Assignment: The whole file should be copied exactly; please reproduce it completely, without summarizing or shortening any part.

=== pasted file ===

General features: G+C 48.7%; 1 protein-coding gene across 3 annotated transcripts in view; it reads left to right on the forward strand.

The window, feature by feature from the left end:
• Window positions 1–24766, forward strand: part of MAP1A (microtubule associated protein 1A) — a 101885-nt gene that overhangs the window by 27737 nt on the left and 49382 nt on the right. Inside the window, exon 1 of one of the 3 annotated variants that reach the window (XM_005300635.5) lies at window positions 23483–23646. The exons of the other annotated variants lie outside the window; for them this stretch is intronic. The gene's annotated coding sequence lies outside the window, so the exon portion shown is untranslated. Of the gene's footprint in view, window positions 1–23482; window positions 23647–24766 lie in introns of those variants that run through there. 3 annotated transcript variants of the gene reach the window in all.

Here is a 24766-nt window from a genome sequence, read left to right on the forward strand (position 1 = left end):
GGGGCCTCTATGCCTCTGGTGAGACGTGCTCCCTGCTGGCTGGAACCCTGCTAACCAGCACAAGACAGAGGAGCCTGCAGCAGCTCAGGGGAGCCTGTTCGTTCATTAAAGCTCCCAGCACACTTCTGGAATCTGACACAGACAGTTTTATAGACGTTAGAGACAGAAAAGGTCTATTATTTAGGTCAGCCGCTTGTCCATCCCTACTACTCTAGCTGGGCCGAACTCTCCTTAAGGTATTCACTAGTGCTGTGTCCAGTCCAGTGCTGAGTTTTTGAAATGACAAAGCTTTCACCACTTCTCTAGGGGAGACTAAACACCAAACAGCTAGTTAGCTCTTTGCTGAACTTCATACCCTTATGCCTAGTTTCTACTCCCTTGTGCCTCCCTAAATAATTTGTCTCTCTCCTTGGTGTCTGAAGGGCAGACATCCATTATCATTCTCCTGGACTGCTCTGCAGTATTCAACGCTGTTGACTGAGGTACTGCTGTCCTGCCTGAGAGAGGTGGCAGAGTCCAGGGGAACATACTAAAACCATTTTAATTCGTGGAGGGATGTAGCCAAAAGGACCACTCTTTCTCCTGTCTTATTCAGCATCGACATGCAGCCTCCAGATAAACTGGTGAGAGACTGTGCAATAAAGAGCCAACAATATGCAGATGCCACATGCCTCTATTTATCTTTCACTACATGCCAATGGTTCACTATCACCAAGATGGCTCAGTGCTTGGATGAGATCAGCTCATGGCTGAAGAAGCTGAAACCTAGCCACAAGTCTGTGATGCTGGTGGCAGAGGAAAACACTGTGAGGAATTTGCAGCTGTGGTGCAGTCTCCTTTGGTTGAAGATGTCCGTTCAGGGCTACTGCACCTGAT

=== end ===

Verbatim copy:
General features: G+C 48.7%; 1 protein-coding gene across 3 annotated transcripts in view; it reads left to right on the forward strand.

The window, feature by feature from the left end:
• Window positions 1–24766, forward strand: part of MAP1A (microtubule associated protein 1A) — a 101885-nt gene that overhangs the window by 27737 nt on the left and 49382 nt on the right. Inside the window, exon 1 of one of the 3 annotated variants that reach the window (XM_005300635.5) lies at window positions 23483–23646. The exons of the other annotated variants lie outside the window; for them this stretch is intronic. The gene's annotated coding sequence lies outside the window, so the exon portion shown is untranslated. Of the gene's footprint in view, window positions 1–23482; window positions 23647–24766 lie in introns of those variants that run through there. 3 annotated transcript variants of the gene reach the window in all.

Here is a 24766-nt window from a genome sequence, read left to right on the forward strand (position 1 = left end):
GGGGCCTCTATGCCTCTGGTGAGACGTGCTCCCTGCTGGCTGGAACCCTGCTAACCAGCACAAGACAGAGGAGCCTGCAGCAGCTCAGGGGAGCCTGTTCGTTCATTAAAGCTCCCAGCACACTTCTGGAATCTGACACAGACAGTTTTATAGACGTTAGAGACAGAAAAGGTCTATTATTTAGGTCAGCCGCTTGTCCATCCCTACTACTCTAGCTGGGCCGAACTCTCCTTAAGGTATTCACTAGTGCTGTGTCCAGTCCAGTGCTGAGTTTTTGAAATGACAAAGCTTTCACCACTTCTCTAGGGGAGACTAAACACCAAACAGCTAGTTAGCTCTTTGCTGAACTTCATACCCTTATGCCTAGTTTCTACTCCCTTGTGCCTCCCTAAATAATTTGTCTCTCTCCTTGGTGTCTGAAGGGCAGACATCCATTATCATTCTCCTGGACTGCTCTGCAGTATTCAACGCTGTTGACTGAGGTACTGCTGTCCTGCCTGAGAGAGGTGGCAGAGTCCAGGGGAACATACTAAAACCATTTTAATTCGTGGAGGGATGTAGCCAAAAGGACCACTCTTTCTCCTGTCTTATTCAGCATCGACATGCAGCCTCCAGATAAACTGGTGAGAGACTGTGCAATAAAGAGCCAACAATATGCAGATGCCACATGCCTCTATTTATCTTTCACTACATGCCAATGGTTCACTATCACCAAGATGGCTCAGTGCTTGGATGAGATCAGCTCATGGCTGAAGAAGCTGAAACCTAGCCACAAGTCTGTGATGCTGGTGGCAGAGGAAAACACTGTGAGGAATTTGCAGCTGTGGTGCAGTCTCCTTTGGTTGAAGATGTCCGTTCAGGGCTACTGCACCTGAT